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Recent Progress in Hydrogen Flammability Prediction for the Safe Energy Systems


Many countries consider hydrogen as a promising energy source to resolve the energy challenges over the global climate change. However, the potential of hydrogen explosions remains a technical issue to embrace hydrogen as an alternate solution since the Hindenburg disaster occurred in 1937. To ascertain safe hydrogen energy systems including production, storage, and transportation, securing the knowledge concerning hydrogen flammability is essential. In this paper, we addressed a comprehensive review of the studies related to predicting hydrogen flammability by dividing them into three types: experimental, numerical, and analytical. While the earlier experimental studies had focused only on measuring limit concentration, recent studies clarified the extinction mechanism of a hydrogen flame. In numerical studies, the continued advances in computer performance enabled even multi-dimensional stretched flame analysis following one-dimensional planar flame analysis. The different extinction mechanisms depending on the Lewis number of each fuel type could be observed by these advanced simulations. Finally, historical attempts to predict the limit concentration by analytical modelling of flammability characteristics were discussed. Developing an accurate model to predict the flammability limit of various hydrogen mixtures is our remaining issue.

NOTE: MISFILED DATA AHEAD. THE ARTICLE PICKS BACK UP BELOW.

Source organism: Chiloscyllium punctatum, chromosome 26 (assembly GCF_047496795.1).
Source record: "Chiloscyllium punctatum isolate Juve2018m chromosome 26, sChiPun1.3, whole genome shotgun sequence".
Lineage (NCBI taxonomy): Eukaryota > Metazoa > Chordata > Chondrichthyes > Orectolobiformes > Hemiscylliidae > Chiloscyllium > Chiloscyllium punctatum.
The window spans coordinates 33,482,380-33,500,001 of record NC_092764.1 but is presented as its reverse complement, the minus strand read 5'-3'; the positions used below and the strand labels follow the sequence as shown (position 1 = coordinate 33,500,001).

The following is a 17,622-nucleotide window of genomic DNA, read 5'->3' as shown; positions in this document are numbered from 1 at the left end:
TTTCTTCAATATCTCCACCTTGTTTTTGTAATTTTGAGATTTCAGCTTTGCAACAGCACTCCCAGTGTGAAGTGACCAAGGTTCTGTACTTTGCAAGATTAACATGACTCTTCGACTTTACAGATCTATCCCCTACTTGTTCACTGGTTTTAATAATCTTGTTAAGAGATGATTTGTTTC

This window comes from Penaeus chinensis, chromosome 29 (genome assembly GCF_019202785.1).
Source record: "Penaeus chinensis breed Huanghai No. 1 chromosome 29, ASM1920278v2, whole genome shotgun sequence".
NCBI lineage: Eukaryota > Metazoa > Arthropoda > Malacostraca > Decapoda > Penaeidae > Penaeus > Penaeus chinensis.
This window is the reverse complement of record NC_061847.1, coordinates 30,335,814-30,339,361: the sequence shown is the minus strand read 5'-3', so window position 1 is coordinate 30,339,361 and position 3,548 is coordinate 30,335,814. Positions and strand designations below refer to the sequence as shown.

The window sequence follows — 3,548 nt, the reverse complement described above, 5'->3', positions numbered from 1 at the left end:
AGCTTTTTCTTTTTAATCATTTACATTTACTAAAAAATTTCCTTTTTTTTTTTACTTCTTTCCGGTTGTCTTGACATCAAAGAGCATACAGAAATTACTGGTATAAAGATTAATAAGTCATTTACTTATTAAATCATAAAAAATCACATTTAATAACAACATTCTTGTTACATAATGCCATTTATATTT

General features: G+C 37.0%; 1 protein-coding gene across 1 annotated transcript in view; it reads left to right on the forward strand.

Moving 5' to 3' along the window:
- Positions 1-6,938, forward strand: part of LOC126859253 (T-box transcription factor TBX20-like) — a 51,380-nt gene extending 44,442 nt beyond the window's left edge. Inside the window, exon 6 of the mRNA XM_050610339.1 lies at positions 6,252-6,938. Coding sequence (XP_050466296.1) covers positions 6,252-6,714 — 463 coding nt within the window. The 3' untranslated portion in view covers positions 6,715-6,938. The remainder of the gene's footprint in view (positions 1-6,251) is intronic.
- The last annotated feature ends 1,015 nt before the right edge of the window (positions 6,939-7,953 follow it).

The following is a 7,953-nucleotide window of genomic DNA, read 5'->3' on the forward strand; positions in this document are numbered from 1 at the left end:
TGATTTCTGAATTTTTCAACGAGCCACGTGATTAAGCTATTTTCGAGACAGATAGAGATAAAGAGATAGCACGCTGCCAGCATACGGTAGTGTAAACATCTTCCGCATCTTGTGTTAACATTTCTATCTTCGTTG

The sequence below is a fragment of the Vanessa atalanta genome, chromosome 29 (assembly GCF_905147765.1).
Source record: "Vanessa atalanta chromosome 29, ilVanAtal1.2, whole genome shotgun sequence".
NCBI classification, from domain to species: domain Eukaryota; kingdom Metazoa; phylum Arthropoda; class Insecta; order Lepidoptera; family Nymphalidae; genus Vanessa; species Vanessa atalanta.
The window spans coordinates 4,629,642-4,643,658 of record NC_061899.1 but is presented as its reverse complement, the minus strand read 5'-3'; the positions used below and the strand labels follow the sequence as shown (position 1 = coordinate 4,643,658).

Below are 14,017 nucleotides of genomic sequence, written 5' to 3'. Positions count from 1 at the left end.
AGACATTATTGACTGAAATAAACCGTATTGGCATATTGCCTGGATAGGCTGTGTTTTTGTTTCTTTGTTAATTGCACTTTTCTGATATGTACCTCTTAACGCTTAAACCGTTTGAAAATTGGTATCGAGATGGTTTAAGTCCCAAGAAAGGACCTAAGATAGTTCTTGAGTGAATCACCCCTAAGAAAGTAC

Funding source: Office of Science, Office of Basic Energy Sciences, of the U.S. Department of Energy
Related subjects: Safety
Countries: Korea, Republic of

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